In our employee benefits practice, we continue to see the impact the economy is having on our clients. While there are signs that the economy is starting to slowly recover, our clients still come to us with liquidity issues. A common question is whether the employer can stop making contributions to their 401(k) plan, especially safe harbor matching and safe harbor nonelective contributions. The issue of suspending safe harbor contributions is difficult because the employer is required to commit to making them before the beginning of the plan year in order to avoid having to perform the normal 401(k) nondiscrimination testing.

In Part I of this article, we discussed how a plan sponsor could reduce and/or suspend safe harbor matching contributions, that is, the commitment to match the deferrals of participating employees up to a specified percentage of pay.  At the time, the Treasury Regulations did not provide for the reduction and/or suspension of safe harbor nonelective contributions (i.e., the commitment on the part of the employer to make a contribution for all eligible employees, regardless of whether they defer into the 401(k) plan). The only way to effectively stop such contributions mid-year was to terminate the plan, which many employers did not want to do. However, on May 18, 2009, proposed regulations were issued that permit the reduction and/ or suspension of safe harbor nonelective contributions. The proposed regulation specifically states that plan sponsors may rely on a good faith interpretation of the rules even though they are not yet final.

In recognizing the need for such relief, the IRS stated in the Special Analyses to the proposed regulations that “…adopting the provisions in these regulation [sic] will in almost all cases save the small business owner money.” The new proposed regulations will allow a plan sponsor to amend their safe harbor 401(k) plan to reduce and/or suspend qualified non-elective contributions during the plan year, and not be forced to terminate the plan.

To be a “safe harbor” plan, and thus avoid performing nondiscrimination testing, the plan must meet a number of requirements, including a contribution by the plan sponsor of either a fully vested match or a fully vested nonelective (or profit sharing) contribution 3% of an eligible employee’s compensation (regardless of whether the employee makes deferrals). The proposed regulation allows plan sponsors to reduce and/or suspend these nonelective contributions on a prospective basis, but to do so, the employer must comply with the following rules:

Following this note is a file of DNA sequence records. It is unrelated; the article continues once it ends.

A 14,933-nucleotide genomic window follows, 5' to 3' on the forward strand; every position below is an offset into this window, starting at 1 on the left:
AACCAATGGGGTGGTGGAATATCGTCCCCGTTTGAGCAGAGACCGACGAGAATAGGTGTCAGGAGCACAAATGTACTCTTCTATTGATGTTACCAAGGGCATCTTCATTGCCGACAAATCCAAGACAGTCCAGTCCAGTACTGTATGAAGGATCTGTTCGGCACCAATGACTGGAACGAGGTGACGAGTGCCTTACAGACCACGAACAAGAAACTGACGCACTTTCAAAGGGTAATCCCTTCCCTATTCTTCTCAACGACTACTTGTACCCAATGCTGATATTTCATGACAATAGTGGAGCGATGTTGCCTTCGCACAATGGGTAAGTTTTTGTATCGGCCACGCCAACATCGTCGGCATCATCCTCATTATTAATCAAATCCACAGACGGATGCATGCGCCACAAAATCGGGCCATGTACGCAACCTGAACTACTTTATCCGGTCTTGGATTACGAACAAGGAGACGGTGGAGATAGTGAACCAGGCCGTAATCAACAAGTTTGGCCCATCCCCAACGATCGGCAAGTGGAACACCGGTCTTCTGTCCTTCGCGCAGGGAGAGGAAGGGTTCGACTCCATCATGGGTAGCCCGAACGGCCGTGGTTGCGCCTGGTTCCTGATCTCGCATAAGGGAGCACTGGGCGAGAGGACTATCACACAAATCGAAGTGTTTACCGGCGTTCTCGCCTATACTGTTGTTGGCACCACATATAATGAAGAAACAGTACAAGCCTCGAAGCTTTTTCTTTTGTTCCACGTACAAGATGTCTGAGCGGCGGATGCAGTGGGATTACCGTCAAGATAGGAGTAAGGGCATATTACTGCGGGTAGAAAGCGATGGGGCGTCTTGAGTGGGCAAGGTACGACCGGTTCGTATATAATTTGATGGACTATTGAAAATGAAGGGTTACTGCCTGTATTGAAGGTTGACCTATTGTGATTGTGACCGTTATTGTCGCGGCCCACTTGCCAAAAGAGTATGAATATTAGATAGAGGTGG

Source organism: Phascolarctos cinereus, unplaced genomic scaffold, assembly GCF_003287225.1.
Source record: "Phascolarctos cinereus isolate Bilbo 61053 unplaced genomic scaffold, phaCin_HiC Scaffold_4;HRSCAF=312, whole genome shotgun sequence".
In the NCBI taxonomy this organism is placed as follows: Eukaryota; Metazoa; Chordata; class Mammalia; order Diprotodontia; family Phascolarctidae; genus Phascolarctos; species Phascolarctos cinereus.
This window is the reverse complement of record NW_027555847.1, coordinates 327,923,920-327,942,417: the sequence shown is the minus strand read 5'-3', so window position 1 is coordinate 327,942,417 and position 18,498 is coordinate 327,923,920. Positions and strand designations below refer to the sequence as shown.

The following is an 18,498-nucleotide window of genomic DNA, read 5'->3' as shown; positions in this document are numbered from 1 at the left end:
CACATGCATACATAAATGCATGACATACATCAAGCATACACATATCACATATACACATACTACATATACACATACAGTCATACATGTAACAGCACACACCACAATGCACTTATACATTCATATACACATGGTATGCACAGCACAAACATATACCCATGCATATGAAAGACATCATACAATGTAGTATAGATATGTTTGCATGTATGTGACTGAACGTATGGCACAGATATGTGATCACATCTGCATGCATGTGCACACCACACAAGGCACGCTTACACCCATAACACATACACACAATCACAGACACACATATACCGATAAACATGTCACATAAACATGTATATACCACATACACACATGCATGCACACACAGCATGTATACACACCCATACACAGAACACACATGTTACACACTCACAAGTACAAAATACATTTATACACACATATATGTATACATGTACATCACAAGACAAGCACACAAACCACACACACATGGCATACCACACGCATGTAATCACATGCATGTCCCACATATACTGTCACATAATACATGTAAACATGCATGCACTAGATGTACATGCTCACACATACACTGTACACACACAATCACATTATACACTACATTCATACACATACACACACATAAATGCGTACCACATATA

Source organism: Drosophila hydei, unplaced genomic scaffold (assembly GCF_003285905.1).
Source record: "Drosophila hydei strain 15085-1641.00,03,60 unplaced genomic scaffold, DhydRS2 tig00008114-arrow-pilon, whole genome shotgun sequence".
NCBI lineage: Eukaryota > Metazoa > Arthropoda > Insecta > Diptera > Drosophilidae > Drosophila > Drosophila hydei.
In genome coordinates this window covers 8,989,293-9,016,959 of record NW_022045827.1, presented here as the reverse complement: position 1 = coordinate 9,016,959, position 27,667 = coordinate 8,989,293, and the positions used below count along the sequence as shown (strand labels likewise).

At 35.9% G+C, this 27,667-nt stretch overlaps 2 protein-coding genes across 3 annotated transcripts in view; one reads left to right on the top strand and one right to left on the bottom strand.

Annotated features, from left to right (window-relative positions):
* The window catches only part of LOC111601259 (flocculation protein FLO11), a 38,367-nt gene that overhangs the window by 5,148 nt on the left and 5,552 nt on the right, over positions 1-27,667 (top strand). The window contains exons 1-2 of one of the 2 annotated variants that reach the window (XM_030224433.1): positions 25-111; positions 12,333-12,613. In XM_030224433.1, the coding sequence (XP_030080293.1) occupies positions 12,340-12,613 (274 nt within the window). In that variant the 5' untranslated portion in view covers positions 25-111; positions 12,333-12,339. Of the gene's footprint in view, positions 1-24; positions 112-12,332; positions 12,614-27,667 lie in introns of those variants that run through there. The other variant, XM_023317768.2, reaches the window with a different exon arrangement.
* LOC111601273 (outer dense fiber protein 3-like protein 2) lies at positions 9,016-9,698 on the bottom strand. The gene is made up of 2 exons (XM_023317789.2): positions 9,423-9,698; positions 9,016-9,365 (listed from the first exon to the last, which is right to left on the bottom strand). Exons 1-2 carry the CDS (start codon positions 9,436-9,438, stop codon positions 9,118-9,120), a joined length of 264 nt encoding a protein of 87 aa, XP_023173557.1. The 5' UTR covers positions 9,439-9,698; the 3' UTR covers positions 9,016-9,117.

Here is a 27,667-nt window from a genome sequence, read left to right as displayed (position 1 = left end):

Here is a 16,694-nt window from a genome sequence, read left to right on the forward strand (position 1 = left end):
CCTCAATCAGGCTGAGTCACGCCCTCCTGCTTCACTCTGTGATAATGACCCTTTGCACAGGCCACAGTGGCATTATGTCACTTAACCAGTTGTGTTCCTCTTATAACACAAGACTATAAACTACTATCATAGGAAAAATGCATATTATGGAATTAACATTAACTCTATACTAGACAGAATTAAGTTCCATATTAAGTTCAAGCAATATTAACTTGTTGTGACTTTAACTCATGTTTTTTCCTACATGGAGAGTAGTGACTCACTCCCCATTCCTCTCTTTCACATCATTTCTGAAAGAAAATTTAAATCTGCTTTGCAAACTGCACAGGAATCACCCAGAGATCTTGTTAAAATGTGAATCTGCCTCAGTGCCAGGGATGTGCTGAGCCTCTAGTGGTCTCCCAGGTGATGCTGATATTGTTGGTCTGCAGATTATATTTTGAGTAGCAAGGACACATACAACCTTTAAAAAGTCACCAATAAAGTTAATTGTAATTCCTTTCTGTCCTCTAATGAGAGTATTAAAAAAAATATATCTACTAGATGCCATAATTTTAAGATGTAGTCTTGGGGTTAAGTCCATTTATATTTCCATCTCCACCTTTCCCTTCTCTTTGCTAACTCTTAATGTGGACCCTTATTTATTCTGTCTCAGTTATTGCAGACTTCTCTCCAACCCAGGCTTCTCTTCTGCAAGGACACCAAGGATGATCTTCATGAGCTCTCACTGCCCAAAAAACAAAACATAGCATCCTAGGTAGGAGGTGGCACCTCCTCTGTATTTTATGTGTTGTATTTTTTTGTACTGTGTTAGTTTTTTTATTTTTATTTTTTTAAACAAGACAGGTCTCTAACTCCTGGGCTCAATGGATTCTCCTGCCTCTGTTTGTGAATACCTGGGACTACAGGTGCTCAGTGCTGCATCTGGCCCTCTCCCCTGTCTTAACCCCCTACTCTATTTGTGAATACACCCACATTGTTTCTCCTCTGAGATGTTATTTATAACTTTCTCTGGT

• The plan must be amended to provide that it must satisfy both the ADP and ACP tests for the entire plan year using the current year testing method, regardless of the fact that safe harbor contributions were made for part of the year;

      • All safe harbor contributions must be made up until the effective date of the amendment with respect to all deferrals made to that time;

      • The reduction or suspension of the nonelective safe harbor contribution may not be effective earlier than 30 days after delivery to the eligible employees of a notice containing the information described below (or 30 days after the amendment is adopted, whichever is later);

      • Eligible employees must be given a reasonable opportunity to change their existing deferral elections after receipt of the notice, but prior to the effective date of the amendment;

      • The notice to eligible employees must contain an explanation of the following:

        i) the consequences of the amendments reducing or suspending future safe harbor nonelective contributions;

        ii) the procedures for changing the employee’s deferral election and, if applicable, employee contribution elections; and

        iii) the effective date of the amendment to the plan which suspends and/or reduces the nonelective safe harbor contribution.

Now that the IRS has provided for the reduction and/or suspension of the safe harbor nonelective contribution, plan sponsors may be able to avoid terminating their plans and continue to provide retirement benefits to their employees. This relief should also continue to help plan sponsors with liquidity issues as the economy begins to recover.

Disclaimer Required by IRS Rules of Practice:
Any discussion of tax matters contained herein is not intended or written to be used, and cannot be used, for the purpose of avoiding any penalties that may be imposed under Federal tax laws.

Source: Report To Plan Sponsors